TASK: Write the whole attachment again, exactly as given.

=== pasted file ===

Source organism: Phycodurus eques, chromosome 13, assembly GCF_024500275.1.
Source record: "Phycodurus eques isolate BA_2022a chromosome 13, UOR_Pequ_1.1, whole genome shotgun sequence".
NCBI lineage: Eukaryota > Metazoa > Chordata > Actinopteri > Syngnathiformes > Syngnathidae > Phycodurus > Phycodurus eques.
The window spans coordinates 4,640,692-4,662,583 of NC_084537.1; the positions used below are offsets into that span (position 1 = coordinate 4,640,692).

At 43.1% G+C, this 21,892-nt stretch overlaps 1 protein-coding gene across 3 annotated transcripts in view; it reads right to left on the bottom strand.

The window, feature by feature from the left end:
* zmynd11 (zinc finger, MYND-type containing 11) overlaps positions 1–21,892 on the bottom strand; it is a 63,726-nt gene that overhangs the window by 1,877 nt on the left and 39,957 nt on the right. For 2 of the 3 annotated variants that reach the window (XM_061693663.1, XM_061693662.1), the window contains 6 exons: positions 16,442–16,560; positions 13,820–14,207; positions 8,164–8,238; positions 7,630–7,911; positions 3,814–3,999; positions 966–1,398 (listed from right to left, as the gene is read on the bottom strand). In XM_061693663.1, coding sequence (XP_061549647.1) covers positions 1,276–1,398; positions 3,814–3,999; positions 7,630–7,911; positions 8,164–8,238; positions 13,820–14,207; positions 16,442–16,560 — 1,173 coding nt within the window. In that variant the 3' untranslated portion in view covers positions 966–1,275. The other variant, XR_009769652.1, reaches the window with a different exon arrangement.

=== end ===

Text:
Source organism: Phycodurus eques, chromosome 13, assembly GCF_024500275.1.
Source record: "Phycodurus eques isolate BA_2022a chromosome 13, UOR_Pequ_1.1, whole genome shotgun sequence".
NCBI lineage: Eukaryota > Metazoa > Chordata > Actinopteri > Syngnathiformes > Syngnathidae > Phycodurus > Phycodurus eques.
The window spans coordinates 4,640,692-4,662,583 of NC_084537.1; the positions used below are offsets into that span (position 1 = coordinate 4,640,692).

At 43.1% G+C, this 21,892-nt stretch overlaps 1 protein-coding gene across 3 annotated transcripts in view; it reads right to left on the bottom strand.

The window, feature by feature from the left end:
* zmynd11 (zinc finger, MYND-type containing 11) overlaps positions 1–21,892 on the bottom strand; it is a 63,726-nt gene that overhangs the window by 1,877 nt on the left and 39,957 nt on the right. For 2 of the 3 annotated variants that reach the window (XM_061693663.1, XM_061693662.1), the window contains 6 exons: positions 16,442–16,560; positions 13,820–14,207; positions 8,164–8,238; positions 7,630–7,911; positions 3,814–3,999; positions 966–1,398 (listed from right to left, as the gene is read on the bottom strand). In XM_061693663.1, coding sequence (XP_061549647.1) covers positions 1,276–1,398; positions 3,814–3,999; positions 7,630–7,911; positions 8,164–8,238; positions 13,820–14,207; positions 16,442–16,560 — 1,173 coding nt within the window. In that variant the 3' untranslated portion in view covers positions 966–1,275. The other variant, XR_009769652.1, reaches the window with a different exon arrangement.